Australian ​eSafety Office keeping tabs on UK-style age verification for pornography

With the UK recently passing legislation requiring age verification before accessing pornography, the Australian eSafety Commissioner is looking into a local solution to protect those underage from being exposed to such material.
Written by Asha Barbaschow, Contributor

Australia's eSafety Commissioner Julie Inman Grant has assembled an Online Safety Consultative Working Group to determine the best approach to protecting those under the age of 18 from accessing adult or pornographic material online.

The newly appointed Inman Grant said addressing the challenge Australia is faced with as a result of graphic pornography, technology, and young Australians colliding requires the collaboration and expertise of government, industry, academics, educators, advocacy groups, and law enforcement agencies.

"While Australian children are some of the most fortunate in the world in terms of their access to technology, this comes with both benefit and risks. One of those risks is exposure to extreme pornography -- graphic, violent, and sometimes degrading video content -- whether deliberate or incidental," she wrote in a blog post.

The UK Parliament recently passed new legislation that will mean porn consumers in Britain will need to be age-verified to gain access from April next year.

"While there is no clear way forward on how this legislation will be implemented or the technical solutions needed to do so, we will watch the UK closely and will learn where we can," Inman Grant explained.

However, protecting those underage from accessing content they are perhaps not mentally developed enough to understand by way of some sort of internet filter might merely serve as a band-aid solution.

Following a roundtable Inman Grant held last week, she said it was clear there was a need for more local research into the effectiveness of interventions, not only to limit young people's access and exposure to pornography but also around how to minimise pornography's harmful effects.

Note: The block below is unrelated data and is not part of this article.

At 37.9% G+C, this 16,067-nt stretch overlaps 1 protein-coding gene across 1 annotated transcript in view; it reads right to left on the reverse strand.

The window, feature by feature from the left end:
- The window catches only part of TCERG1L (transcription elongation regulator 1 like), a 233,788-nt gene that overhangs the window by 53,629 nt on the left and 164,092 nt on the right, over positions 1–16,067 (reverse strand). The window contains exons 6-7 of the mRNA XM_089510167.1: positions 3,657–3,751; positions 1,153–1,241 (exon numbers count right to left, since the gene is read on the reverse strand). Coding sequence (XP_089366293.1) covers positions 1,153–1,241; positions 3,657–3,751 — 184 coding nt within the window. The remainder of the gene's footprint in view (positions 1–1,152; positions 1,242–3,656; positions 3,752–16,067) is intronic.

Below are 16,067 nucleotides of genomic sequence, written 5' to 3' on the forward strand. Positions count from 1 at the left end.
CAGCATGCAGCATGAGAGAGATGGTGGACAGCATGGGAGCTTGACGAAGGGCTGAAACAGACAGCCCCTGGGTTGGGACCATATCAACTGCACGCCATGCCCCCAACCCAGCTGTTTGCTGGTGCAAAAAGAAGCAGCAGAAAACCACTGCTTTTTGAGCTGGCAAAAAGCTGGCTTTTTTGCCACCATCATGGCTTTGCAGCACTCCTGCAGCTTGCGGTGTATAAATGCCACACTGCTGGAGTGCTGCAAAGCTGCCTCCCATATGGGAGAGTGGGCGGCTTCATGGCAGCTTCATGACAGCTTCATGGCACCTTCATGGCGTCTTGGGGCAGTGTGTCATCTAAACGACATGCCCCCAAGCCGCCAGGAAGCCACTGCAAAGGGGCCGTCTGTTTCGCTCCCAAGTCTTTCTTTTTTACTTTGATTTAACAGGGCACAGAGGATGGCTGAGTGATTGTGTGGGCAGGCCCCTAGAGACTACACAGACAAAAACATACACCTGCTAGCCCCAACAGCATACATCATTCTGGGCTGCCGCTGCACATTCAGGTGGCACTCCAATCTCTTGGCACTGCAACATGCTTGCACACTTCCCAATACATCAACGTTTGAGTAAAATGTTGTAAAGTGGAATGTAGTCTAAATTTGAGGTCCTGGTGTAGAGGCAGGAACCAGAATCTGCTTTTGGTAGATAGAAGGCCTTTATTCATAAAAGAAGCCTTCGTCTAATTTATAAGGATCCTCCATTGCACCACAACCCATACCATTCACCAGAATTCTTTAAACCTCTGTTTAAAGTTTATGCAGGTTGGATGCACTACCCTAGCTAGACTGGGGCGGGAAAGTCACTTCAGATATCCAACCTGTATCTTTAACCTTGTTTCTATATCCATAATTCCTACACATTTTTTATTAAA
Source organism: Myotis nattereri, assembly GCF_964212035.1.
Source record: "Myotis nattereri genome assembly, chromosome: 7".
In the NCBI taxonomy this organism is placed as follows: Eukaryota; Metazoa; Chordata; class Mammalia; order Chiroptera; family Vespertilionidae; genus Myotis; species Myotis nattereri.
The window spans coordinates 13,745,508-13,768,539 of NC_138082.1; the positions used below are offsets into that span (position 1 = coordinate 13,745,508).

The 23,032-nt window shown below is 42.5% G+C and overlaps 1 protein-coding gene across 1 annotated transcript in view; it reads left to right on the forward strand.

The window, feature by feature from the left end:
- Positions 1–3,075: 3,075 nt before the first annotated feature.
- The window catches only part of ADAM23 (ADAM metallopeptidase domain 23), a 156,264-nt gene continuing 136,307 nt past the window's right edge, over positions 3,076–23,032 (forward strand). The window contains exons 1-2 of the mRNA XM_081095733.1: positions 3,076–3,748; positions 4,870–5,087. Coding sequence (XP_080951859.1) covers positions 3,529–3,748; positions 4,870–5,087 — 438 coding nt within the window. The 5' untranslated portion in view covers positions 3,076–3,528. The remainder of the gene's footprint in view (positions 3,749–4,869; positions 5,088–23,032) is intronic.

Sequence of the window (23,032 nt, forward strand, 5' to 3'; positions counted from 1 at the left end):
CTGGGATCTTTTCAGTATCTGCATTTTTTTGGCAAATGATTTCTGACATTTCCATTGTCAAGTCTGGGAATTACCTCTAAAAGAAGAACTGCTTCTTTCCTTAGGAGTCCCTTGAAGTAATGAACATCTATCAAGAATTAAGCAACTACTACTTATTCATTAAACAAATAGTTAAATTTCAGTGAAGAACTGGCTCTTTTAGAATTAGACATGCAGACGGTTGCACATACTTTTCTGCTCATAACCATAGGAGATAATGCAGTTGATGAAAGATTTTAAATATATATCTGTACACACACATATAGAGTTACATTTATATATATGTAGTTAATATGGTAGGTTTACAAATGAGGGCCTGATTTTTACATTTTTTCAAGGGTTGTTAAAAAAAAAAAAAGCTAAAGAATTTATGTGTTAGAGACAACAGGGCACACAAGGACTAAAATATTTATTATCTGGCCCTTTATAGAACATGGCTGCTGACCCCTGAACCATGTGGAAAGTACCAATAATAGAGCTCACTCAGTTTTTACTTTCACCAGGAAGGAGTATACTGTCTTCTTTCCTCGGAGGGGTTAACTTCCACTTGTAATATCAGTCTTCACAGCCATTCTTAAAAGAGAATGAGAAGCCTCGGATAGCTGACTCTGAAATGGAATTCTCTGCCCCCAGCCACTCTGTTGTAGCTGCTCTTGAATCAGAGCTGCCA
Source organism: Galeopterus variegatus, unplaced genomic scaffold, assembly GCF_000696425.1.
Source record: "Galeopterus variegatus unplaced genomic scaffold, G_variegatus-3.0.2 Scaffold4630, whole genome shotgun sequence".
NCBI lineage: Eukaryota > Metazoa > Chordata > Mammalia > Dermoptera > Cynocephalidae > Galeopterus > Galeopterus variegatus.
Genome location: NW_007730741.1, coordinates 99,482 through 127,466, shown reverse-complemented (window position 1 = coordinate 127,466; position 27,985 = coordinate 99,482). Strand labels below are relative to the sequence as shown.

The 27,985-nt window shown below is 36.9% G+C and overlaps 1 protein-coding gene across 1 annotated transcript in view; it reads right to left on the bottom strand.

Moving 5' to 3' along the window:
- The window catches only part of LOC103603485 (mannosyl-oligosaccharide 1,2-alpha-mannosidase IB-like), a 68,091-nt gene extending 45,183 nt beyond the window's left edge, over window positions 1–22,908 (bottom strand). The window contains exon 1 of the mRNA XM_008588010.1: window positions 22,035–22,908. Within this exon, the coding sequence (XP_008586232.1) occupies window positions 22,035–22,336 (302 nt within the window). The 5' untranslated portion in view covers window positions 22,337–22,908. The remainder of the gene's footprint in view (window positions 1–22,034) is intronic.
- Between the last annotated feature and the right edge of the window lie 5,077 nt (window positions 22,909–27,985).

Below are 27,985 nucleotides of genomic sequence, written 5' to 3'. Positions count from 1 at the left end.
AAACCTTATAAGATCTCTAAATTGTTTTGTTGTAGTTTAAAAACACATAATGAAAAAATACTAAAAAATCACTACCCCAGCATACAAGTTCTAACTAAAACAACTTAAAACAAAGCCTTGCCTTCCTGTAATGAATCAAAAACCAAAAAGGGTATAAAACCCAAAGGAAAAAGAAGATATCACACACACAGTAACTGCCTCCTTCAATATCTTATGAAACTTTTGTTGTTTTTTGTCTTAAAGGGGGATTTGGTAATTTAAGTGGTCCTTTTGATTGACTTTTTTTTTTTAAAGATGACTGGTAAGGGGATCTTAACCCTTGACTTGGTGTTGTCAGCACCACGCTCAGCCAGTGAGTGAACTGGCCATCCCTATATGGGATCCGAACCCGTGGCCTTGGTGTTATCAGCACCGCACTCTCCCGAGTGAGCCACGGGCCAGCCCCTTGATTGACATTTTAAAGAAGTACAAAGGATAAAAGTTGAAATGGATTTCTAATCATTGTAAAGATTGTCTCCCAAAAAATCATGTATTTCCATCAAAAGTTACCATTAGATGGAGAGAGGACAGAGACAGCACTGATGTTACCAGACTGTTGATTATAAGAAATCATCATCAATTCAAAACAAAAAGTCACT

"While it is apparent there is much work to be done, there was consensus that no single measure is likely to be a catch-all solution. Unfortunately, despite a range of interesting efforts being undertaken around the world, there is no silver bullet," the commissioner explained.

"We also believe that we can come up with novel approaches that are fit for the Australian populace. The eSafety Office will continue to work with our expert committee, and others, to critically analyse all possible solutions, and following deliberations will present policy recommendations to the government."

In a blog post from May, Inman Grant said that while education and engagement with children may serve as the initial frontline defence, parents need to be vigilant in employing a range of protective strategies to prevent and minimise the risks and effects.

"A multi-pronged approach may also include deploying parental controls to help limit the types of content and apps children can access, but technology tools, in isolation, will not serve as a total panacea," she said previously.

"The 'set and forget' mentality can lead to parental complacency and determined tech savvy kids can find ways to circumvent technological protections. In short, there is no substitution for adult engagement and oversight in children's online lives."

In November 2012, the then Labor government dropped its plans to introduce a mandatory internet filtering scheme for websites that the Classifications Board labelled as Refused Classification, meaning a rating beyond X-rated content.

The plan was binned almost three years after originally announcing the formal scheme, and five years after the idea of a filter was first floated by the government.

Instead, the government issued notices to Australian ISPs that compelled them at the time to implement the Interpol internet filter.

The Australian Christian Lobby called for a mandatory internet filter for all pornography in late 2012.

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